50-year-old mystery: Who killed Georg Ann Reiter, and why?
‘We all have excitement, thinking that we could be the ones that are able to pull the evidence together’
BUTLER COUNTY, Ohio (WXIX) - For the past five years, a new set of Butler County detectives have been working a cold case, hoping it could lead to new tips and maybe bring them they big break they’ve been waiting for throughout the investigation.
It was Sept. 9, 1970 when 21-year-old Georg Ann Reiter lost her life.
Detectives at the time were told that Reiter and her friend, Melvira, were in a vehicle together when they stopped at a park along OH-128 in St. Clair Township to talk.
“The friend who survived said that someone came up to the window, knocked on the window with the barrel of a, looked like a small rifle, so they roll the window down. He tells them to get out. He wants the car,” Butler County Sheriff’s Det. Dan Turner said. “At that point, you know, they’re, they’re pretty frantic. She drops the keys.”
Per initial reports, the suspect then forced the two women to walk toward the back of the park where he started shooting, hitting both of them.
Melvira, injured, said the man, seemingly unable to steal the car, left, so she found the car keys and used their car to flag down help.
“That’s when the semi-truck driver stopped and helped them and helped load up Georg Ann Reiter into the car, where victim number two drives her to the hospital. Truck driver follows,” Turner said.
Reiter had died by the time they got to the hospital.
Her brother, George Reiter III, remembers getting the news. He had just returned home after serving in the military.
“I got out of the service in 1970 in August, and she was killed the following month. And what got me, I was shot at so many times over there in Korea, and I survived. Come home one month, boom, [she was] shot in the back. You know, so we know she was trying to get away,” George said.
Reiter’s family describes her as a “tom-boy,” a softball player and a talented musician.
“She liked to play sports, go camping, different things like that, you know. She was great in band,” George said. “There wasn’t an instrument that girl couldn’t pick up and start playing.”
George is the only surviving member of their immediate family. His parents, Joan and George, and Georg Ann’s twin sister Geo Ann, died years ago.
“My mom and dad and Georg Ann is buried at St. Stephen’s cemetery, or St. Mary’s cemetery in Hamilton,” George said. “My sister [Geo Ann] was cremated, so I took a clay pot, put some of her ashes in there and buried it with them, so we’re all together.”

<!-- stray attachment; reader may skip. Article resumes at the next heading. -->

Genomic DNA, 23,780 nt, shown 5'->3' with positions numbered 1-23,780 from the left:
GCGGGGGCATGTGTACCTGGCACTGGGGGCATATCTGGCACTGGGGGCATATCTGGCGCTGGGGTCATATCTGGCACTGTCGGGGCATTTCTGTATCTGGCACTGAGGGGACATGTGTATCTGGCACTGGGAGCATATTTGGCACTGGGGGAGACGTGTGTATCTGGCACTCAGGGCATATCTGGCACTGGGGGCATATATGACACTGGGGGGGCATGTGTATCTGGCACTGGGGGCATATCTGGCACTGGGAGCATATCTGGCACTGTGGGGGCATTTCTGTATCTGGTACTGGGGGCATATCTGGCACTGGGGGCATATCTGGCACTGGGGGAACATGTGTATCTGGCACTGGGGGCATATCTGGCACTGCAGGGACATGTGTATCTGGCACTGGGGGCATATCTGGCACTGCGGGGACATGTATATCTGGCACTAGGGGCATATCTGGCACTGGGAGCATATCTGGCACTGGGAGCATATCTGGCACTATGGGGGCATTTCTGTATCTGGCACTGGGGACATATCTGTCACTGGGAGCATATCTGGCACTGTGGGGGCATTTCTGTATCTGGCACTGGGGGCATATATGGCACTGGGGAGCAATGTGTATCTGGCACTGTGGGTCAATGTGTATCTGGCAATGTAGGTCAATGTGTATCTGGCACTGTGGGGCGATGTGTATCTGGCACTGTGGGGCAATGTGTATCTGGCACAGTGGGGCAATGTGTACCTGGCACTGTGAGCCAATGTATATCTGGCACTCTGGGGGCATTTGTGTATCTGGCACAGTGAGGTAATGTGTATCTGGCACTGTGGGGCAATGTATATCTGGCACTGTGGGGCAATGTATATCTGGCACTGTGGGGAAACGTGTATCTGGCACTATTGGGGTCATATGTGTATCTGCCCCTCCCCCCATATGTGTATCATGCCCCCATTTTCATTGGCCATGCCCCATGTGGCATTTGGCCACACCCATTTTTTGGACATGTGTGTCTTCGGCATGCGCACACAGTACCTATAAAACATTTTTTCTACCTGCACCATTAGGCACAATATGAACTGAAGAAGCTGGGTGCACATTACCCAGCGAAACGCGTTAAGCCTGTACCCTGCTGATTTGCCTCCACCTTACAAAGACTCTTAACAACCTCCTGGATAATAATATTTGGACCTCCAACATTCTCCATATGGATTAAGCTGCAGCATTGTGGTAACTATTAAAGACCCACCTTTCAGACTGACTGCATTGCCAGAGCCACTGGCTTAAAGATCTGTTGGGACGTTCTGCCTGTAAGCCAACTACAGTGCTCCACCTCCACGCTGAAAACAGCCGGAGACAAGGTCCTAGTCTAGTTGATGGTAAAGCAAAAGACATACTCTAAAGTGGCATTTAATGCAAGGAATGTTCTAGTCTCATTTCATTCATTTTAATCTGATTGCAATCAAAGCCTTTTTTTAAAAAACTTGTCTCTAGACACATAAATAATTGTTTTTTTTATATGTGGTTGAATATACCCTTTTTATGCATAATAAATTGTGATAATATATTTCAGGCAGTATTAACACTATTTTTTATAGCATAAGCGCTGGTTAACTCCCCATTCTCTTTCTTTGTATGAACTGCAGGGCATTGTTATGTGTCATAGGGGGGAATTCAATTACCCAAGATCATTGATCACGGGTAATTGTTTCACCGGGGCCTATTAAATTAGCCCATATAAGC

As for the investigation, Turner, alongside Lt. Ed Tanner, started reviewing Reiter’s case in 2017. They’ve dug through the paperwork, listened to cassette tape recordings and have started digitizing the files.
“We all have excitement, thinking that we could be the ones that are able to pull the evidence together and solve this case for the family,” Lt. Tanner said.
One of the biggest takeaways, the detectives said, is they discovered there was a witness, a man who said he had driven by the park right around the time of Reiter’s murder.
“Witness was driving home, he witnessed the car sitting there with the lights on in the direction that everyone said the car was sitting in, and a male, what looked to be wearing suit, was pacing back and forth by the car,” Turner said.
Detectives are unable to speak with that witness again because he has since passed away.
Through the years, each team of detectives has narrowed in on differing theories.
For George, he leans toward the idea of a love triangle, involving his sister and two other women. He questions whether a man with a gun and a jacket was ever really there.
“There was a group of girls that played softball together. There was, you know, maybe a little bit of an argument before [the murder],” Turner said. “So there was enough there to maybe say, well, you know, maybe this story was made up, but, you know, we don’t know, one way or another.”
The detectives have traveled to Florida to try to speak with Melvira again, all these years later, without success.
“We went down to Florida and tried to speak with her, and she’s, it’s kind of clammed up on us,” Lt. Tanner said. “Maybe it’s because she’s don’t want to relive the incident.
Both Reiter’s loved ones and detectives are hoping someone out there will finally do the right thing and give them the piece of information they need to close the cold case.
“All I ask is two questions - who and why,” George said. “Somebody knows something. I believe somebody knows something, but is afraid to come forward to say anything.”
Reiter’s loved ones feel frustrated with the case and just want answers, even if no one is prosecuted.
At this point, without any DNA evidence, detectives are hoping for a deathbed confession.
As for Melvira, like investigators, FOX19 NOW was unable to get in touch with her for a comment.
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